About two and a half years ago, the gallery where I work decided to change the colour of its uniform. We were now to have blue shirts and red ties, instead of red shirts and blue ties.
As much as I hate wearing a uniform, I loved those red shirts. Red is blood. Red is solidarity. I liked, at the end of the day, as we tried to clear the gallery, to look over the balcony at the sea of red flowing toward the doors. Pale blue isn’t the same.
We were asked to hand in our shirts, they could not be given to charity shops because of the logo, and most had seen better times.
As the days passed, the mountain of shirts grew.
I really wanted that mountain of shirts. Those shirts contained the blood, sweat, tears and coffee of us. Those shirts kept us in our place, or so it felt sometimes. The managers and curators didn’t wear them, the people on more than minimum wage, the people who tell us what to do. The people who don’t know my name. Those shirts represent a lot.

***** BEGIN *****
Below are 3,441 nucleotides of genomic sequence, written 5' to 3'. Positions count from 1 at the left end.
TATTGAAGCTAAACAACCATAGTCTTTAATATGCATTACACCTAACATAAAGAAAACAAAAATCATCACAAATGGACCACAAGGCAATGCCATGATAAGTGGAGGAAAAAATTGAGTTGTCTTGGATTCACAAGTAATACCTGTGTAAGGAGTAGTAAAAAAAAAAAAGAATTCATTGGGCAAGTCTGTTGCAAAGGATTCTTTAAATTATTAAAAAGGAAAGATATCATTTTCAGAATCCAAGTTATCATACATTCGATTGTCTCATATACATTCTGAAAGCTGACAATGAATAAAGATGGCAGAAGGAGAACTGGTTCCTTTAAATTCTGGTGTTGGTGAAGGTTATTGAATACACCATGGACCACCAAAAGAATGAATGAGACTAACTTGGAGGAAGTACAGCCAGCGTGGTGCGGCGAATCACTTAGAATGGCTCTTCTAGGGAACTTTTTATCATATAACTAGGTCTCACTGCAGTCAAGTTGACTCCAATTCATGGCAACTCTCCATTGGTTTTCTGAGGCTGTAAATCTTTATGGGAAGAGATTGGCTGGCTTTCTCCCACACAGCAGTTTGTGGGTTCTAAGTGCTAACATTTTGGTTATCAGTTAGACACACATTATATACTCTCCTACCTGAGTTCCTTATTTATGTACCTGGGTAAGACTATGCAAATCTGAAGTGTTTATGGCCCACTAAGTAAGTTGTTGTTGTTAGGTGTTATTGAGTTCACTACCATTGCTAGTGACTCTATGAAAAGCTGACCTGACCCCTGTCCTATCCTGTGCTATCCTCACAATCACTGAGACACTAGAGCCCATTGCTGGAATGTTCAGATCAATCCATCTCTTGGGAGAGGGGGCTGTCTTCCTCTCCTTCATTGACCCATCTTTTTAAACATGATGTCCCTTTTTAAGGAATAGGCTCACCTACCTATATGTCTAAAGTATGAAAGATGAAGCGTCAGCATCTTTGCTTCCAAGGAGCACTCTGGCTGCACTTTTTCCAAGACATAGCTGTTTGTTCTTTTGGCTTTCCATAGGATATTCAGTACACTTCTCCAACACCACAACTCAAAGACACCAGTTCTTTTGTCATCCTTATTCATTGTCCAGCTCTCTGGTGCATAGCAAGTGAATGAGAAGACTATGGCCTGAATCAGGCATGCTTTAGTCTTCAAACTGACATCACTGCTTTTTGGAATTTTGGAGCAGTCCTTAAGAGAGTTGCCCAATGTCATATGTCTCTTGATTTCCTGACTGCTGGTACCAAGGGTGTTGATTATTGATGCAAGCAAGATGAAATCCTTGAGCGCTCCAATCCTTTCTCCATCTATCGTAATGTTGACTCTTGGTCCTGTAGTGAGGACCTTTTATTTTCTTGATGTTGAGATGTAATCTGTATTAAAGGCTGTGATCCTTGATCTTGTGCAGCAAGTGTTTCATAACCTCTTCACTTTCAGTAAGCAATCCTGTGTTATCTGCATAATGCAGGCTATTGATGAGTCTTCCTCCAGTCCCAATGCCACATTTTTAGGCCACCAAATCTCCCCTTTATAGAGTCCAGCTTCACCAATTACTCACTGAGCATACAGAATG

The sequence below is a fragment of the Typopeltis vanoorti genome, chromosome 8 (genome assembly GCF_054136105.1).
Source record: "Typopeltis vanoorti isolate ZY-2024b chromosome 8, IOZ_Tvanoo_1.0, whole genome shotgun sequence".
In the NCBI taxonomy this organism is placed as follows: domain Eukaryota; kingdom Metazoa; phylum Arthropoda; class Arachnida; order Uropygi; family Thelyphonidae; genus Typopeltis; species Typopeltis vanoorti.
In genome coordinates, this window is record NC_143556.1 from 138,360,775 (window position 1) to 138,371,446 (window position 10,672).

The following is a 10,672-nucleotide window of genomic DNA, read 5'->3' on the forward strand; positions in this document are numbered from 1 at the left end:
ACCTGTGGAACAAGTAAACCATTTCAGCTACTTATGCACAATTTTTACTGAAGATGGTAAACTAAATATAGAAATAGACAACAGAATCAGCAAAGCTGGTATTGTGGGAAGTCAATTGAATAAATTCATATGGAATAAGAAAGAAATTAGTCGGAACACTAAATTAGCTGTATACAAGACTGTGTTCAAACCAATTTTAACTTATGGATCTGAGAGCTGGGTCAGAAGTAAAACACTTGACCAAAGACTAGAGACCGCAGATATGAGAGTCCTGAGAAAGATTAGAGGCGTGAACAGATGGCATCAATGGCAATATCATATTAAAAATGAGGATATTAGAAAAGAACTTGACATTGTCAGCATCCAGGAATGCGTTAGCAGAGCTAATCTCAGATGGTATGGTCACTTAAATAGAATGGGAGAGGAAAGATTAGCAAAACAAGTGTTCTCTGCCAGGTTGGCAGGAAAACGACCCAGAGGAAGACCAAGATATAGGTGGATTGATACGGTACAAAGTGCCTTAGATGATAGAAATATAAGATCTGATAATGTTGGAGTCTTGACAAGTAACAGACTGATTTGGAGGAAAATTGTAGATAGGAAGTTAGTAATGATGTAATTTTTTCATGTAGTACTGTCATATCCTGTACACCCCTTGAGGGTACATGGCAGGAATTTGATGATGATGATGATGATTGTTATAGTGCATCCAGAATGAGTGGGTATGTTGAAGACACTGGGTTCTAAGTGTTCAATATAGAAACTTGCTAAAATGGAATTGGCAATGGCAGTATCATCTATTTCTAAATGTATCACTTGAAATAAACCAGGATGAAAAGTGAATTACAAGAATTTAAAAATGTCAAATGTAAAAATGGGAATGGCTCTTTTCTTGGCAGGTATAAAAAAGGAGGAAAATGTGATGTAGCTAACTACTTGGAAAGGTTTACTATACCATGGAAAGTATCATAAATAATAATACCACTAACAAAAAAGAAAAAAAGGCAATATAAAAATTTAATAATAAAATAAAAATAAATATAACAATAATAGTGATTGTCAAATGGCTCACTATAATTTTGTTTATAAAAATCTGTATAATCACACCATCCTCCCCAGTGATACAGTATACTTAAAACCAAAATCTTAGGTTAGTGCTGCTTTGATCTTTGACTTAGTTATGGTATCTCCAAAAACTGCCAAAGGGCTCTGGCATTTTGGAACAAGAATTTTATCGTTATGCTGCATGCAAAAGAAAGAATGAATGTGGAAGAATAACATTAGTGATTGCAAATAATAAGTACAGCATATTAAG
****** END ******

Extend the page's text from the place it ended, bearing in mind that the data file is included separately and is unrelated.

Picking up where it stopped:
In the end it was too much, I just couldn’t let those shirts go. I had no idea what I was going to do with them, but those shirts had been worn by my colleages, day in and day out, good days and bad. I had to make something with them.
As I started picking them up I realised I couldn’t take them without knowing who had worn them. I have always loved the way Van Gogh named his sitters as if he valued them as people, and hated the way Picasso often didn’t. In this job I frequently feel like a non-person, so it became important to me only to take the shirts with names. Looking back, I wish I had taken the lot. The fact that most of the shirts didn’t have a name is very symbolic, I didn’t see it at the time.